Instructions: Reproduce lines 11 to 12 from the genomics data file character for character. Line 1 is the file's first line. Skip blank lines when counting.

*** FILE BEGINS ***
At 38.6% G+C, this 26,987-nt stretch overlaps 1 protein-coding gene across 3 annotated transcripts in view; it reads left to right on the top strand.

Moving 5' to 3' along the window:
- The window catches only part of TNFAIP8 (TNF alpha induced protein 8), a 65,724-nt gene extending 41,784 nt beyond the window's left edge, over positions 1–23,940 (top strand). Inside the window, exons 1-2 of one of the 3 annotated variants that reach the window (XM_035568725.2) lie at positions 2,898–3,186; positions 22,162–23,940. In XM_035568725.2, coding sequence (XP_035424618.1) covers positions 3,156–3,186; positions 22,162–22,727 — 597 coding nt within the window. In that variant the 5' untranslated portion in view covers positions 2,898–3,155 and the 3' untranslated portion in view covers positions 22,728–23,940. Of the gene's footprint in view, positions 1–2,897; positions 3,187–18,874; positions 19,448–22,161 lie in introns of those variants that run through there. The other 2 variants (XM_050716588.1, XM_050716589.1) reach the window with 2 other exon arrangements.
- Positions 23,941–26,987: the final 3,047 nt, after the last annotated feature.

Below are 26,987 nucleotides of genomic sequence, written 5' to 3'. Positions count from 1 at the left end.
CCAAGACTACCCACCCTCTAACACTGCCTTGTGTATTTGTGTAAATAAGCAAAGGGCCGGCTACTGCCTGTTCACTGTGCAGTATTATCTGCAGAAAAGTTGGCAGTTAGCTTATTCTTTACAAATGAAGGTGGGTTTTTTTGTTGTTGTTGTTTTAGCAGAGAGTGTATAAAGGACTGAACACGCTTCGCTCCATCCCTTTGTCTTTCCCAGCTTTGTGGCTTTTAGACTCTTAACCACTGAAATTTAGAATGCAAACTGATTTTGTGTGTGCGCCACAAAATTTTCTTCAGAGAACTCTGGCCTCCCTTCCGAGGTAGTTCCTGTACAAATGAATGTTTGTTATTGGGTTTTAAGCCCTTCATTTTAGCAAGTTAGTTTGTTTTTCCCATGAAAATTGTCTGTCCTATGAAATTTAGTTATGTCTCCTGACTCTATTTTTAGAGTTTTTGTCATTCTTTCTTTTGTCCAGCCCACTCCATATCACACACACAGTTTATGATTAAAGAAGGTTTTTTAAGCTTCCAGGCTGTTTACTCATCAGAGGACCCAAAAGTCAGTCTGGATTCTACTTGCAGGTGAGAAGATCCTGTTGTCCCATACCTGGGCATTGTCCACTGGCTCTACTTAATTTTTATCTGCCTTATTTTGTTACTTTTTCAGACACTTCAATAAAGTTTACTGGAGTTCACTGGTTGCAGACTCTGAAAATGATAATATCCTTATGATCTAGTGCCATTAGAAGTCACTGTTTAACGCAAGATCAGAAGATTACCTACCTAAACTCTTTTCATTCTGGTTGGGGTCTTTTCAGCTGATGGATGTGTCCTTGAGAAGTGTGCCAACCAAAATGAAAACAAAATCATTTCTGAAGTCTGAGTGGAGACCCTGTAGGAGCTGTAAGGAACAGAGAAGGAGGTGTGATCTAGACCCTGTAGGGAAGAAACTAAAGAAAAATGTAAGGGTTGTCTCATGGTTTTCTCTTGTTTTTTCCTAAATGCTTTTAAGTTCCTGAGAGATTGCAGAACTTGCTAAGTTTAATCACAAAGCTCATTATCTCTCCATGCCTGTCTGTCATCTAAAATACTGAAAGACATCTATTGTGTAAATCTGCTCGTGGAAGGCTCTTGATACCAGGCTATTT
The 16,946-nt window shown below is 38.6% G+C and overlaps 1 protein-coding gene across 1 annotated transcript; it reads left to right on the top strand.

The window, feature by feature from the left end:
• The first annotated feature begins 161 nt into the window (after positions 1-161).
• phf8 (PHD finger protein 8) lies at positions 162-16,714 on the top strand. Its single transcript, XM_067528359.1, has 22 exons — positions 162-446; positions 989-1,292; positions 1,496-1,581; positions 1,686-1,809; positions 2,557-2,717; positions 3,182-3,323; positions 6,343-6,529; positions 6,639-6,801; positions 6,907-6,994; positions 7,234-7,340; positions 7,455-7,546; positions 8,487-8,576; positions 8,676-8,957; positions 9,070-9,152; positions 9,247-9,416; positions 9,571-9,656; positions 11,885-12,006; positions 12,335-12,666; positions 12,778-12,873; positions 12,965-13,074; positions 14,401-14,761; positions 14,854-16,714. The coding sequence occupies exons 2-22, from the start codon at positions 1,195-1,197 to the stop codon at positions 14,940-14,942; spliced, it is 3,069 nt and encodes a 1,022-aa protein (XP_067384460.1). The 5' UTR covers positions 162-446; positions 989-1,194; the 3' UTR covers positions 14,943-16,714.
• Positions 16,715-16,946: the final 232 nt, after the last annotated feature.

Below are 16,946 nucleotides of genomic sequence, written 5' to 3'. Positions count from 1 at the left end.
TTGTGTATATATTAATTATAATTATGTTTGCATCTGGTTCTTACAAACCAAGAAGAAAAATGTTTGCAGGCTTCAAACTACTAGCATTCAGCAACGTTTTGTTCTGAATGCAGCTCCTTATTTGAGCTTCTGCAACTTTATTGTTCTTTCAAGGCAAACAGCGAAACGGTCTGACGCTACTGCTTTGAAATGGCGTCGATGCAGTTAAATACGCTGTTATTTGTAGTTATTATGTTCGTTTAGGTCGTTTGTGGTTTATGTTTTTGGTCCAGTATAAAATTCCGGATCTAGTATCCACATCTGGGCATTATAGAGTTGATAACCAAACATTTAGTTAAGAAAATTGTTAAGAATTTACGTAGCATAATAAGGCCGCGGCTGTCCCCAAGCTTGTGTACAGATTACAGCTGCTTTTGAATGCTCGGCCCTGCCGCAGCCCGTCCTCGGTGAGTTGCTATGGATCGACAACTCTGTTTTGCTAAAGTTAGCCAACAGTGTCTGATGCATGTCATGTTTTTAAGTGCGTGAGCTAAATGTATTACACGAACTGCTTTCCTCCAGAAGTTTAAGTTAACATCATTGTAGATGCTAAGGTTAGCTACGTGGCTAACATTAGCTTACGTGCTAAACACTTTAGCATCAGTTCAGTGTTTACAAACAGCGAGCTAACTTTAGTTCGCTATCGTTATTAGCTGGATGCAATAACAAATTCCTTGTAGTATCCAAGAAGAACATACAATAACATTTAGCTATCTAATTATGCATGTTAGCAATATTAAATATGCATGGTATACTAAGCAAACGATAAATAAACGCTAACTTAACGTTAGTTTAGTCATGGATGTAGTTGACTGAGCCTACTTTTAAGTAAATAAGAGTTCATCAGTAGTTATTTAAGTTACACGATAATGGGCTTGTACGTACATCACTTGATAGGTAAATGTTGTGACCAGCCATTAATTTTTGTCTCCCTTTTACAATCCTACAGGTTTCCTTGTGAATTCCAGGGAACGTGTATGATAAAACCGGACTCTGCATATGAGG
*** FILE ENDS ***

• Positions 16,715-16,946: the final 232 nt, after the last annotated feature.

Below are 16,946 nucleotides of genomic sequence, written 5' to 3'. Positions count from 1 at the left end.